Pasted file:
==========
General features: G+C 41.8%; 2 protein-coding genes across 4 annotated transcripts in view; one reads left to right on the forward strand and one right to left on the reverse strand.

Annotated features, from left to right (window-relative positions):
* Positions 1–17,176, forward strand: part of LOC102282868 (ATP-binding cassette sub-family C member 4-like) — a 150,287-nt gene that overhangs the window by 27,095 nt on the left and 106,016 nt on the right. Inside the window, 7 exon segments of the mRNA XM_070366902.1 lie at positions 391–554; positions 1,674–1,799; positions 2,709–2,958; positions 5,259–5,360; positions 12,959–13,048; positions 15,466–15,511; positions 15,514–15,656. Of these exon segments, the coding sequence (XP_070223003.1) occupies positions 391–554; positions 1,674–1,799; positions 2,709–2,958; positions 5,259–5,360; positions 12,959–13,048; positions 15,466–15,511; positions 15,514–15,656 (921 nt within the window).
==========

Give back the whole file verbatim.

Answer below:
General features: G+C 41.8%; 2 protein-coding genes across 4 annotated transcripts in view; one reads left to right on the forward strand and one right to left on the reverse strand.

Annotated features, from left to right (window-relative positions):
* Positions 1–17,176, forward strand: part of LOC102282868 (ATP-binding cassette sub-family C member 4-like) — a 150,287-nt gene that overhangs the window by 27,095 nt on the left and 106,016 nt on the right. Inside the window, 7 exon segments of the mRNA XM_070366902.1 lie at positions 391–554; positions 1,674–1,799; positions 2,709–2,958; positions 5,259–5,360; positions 12,959–13,048; positions 15,466–15,511; positions 15,514–15,656. Of these exon segments, the coding sequence (XP_070223003.1) occupies positions 391–554; positions 1,674–1,799; positions 2,709–2,958; positions 5,259–5,360; positions 12,959–13,048; positions 15,466–15,511; positions 15,514–15,656 (921 nt within the window).